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Prospect of Dip in Economy Boosts Bonds

March 12, 1986|From Times Wire Services

NEW YORK — Bond prices continued to climb Tuesday, with the strongest gains concentrated among long-term Treasury securities.

The yield on the Treasury's 30-year bond slid to 7.9% from 8% late Monday. The price of the bond surged about $13 for each $1,000 in face amount. Bond prices and yields move in opposite directions.

At the same time, Wall Street set off some new bull market fireworks as stocks ran up their second biggest gain ever, carrying all the major market averages to new highs.

Speculation that the government will release some weak economic news this week triggered bond buying. The reports on February's retail sales and industrial production are due Thursday and Friday, respectively.

The economy's lethargy could persuade the Federal Reserve Board to drive interest rates lower in an effort to spur activity, some analysts say.

Interest rates might head lower even if the Fed doesn't alter its policy, some analysts say.

In the secondary market for Treasury securities, prices of short-term governments rose from 3/32 point to 3/16 point and intermediate maturities were up 3/16 point to 22/32 point. The 20-year bond spurted 1 points and the 30-year issue jumped 1 3/8 points, according to the investment firm of Salomon Bros.

The movement of a point is equivalent to a change of $10 in the price of a bond with a $1,000 face value.

In the market for corporate securities, industrials rose 1/2 point in moderate trading and utilities rose 3/8 point in light activity.

Among tax-exempt municipal bonds, general obligations and revenue bonds gained 1/2 point in quiet dealings.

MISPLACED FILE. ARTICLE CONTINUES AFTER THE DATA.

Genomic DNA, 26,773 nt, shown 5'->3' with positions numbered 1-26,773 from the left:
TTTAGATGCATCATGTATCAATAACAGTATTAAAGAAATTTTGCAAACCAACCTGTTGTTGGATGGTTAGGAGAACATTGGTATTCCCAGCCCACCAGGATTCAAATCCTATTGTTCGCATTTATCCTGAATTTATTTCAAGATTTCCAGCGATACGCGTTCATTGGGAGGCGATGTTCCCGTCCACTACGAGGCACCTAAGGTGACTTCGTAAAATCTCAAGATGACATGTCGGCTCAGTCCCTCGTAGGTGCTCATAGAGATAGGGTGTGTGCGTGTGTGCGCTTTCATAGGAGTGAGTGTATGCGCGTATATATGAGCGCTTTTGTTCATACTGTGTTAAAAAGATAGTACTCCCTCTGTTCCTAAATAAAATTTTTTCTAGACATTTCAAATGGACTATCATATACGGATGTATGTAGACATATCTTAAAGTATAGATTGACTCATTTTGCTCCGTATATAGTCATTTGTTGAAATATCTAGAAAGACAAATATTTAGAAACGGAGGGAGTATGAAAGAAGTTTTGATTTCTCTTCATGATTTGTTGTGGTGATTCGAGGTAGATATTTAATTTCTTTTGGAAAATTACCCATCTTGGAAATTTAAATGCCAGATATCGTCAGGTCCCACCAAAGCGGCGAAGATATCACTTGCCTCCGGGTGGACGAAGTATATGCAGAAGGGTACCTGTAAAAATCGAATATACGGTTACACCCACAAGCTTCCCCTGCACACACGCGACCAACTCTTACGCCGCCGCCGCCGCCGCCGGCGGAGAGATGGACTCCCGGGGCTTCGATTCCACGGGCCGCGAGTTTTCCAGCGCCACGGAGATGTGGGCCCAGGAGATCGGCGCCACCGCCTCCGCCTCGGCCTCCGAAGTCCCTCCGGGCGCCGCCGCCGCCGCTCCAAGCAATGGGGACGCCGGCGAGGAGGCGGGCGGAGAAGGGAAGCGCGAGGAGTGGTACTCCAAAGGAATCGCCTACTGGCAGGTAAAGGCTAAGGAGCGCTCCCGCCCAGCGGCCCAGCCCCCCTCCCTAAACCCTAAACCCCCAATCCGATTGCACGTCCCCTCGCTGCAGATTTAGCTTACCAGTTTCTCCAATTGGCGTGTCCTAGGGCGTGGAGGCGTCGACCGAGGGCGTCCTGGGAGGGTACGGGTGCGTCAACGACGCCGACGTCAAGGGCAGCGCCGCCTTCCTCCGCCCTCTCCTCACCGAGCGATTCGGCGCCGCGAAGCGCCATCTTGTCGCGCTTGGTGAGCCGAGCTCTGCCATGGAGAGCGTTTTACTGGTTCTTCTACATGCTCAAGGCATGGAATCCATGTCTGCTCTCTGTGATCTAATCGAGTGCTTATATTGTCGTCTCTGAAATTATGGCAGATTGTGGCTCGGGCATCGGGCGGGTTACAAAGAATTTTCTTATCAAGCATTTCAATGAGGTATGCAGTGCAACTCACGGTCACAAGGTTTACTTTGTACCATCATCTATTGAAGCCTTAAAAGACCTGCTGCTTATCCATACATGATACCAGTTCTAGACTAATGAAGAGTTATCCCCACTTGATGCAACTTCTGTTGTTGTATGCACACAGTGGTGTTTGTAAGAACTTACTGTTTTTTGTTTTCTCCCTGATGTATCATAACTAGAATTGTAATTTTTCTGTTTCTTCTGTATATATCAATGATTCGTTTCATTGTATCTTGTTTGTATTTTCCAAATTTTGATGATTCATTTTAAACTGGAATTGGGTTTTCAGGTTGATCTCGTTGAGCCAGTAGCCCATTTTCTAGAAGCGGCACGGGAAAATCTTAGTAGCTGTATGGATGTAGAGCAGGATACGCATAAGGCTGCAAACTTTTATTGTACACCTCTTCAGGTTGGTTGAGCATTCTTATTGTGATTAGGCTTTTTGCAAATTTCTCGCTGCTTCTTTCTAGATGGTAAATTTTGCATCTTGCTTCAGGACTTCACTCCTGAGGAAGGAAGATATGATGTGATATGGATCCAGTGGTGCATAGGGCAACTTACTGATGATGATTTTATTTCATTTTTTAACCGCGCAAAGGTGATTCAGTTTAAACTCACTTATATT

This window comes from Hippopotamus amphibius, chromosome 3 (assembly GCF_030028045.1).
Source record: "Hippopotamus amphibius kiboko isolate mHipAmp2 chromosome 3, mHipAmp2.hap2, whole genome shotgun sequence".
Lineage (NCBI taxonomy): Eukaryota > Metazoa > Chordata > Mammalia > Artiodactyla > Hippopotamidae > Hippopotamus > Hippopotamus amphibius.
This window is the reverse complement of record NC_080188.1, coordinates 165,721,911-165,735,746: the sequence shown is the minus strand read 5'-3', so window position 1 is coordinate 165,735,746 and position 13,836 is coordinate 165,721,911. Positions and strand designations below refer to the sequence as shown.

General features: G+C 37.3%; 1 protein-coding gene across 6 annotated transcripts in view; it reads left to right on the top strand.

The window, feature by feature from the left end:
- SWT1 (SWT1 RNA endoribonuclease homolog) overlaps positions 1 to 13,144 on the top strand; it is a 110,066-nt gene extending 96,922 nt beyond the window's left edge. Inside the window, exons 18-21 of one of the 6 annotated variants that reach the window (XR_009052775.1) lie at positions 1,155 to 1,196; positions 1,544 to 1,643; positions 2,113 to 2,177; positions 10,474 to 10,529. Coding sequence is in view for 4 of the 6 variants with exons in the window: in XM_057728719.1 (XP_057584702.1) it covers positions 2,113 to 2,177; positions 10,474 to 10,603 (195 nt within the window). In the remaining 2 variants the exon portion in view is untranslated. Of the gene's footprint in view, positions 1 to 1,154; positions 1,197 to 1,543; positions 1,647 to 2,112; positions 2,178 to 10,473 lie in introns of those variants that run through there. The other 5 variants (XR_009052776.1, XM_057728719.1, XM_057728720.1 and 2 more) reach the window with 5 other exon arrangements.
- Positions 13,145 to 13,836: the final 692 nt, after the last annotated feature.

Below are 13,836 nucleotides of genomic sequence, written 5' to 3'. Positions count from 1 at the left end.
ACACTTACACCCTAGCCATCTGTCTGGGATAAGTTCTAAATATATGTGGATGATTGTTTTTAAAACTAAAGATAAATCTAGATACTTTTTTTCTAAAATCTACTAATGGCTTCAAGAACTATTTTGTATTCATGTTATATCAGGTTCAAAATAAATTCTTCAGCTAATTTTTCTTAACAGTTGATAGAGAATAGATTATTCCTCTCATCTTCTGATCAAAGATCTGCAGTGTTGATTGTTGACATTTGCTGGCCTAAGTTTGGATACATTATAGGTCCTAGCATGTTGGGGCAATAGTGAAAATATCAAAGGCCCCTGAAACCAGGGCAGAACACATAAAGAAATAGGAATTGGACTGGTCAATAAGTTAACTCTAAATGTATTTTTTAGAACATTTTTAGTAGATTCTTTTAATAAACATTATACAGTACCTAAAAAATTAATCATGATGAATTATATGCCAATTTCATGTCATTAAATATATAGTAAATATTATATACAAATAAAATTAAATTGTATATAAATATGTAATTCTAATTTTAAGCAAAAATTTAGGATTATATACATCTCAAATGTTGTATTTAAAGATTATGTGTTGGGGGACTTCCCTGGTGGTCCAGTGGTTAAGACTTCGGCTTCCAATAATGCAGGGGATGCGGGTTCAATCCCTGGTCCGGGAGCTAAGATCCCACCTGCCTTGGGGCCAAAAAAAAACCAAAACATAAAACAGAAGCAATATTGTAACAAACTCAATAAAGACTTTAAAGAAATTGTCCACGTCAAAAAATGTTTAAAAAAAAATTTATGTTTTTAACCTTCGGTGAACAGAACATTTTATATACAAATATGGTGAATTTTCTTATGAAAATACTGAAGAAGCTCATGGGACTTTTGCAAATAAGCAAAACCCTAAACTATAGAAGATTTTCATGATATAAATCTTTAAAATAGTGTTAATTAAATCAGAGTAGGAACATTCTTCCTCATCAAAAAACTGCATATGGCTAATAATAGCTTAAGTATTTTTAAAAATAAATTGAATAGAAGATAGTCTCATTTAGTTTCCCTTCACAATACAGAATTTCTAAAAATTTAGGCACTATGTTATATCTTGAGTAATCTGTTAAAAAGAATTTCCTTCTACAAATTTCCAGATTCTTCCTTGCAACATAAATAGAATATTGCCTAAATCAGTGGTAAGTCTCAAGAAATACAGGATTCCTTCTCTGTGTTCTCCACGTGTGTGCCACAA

Yields on three-month Treasury bills fell two basis points to 6.58%. Six-month bills edged up one basis point to 6.56%, and one-year bills were also up one basis point to 6.58%.

The federal funds rate--the interest on overnight loans between banks--traded at 7.563%, compared to 7.375% late Monday.

In stock trading, the Dow Jones average of 30 industrials jumped 43.10 to 1,746.05, its biggest gain in points since it soared a record 43.41 on Nov. 3, 1982. The previous closing high for the average had been 1,713.99 on Feb. 27 of this year.

Along with the various measures of New York Stock Exchange issues, indexes for the over-the-counter market and the American Stock Exchange hit new peaks.

Standard & Poor's index of 400 industrials chimed in with a 5.96 gain to 255.33, and S&P's 500-stock composite index was up 5.11 at 231.69.

The NASDAQ composite index for the over-the-counter market rose 3.43 to 367.36. At the Amex, the market-value index closed at 264.15, up 3.37.

Big Board volume came to 187.27 million shares, the fifth-largest total ever, against 129.93 million on Monday.

In the daily tally on the Big Board, advancing issues outnumbered declines by more than three to one. The exchange's composite index gained 2.71 to 133.58.

Depressed energy stocks joined in the upsurge after prices of crude oil futures turned upward Monday and early Tuesday. Also, the oil group received an endorsement from at least one brokerage firm.

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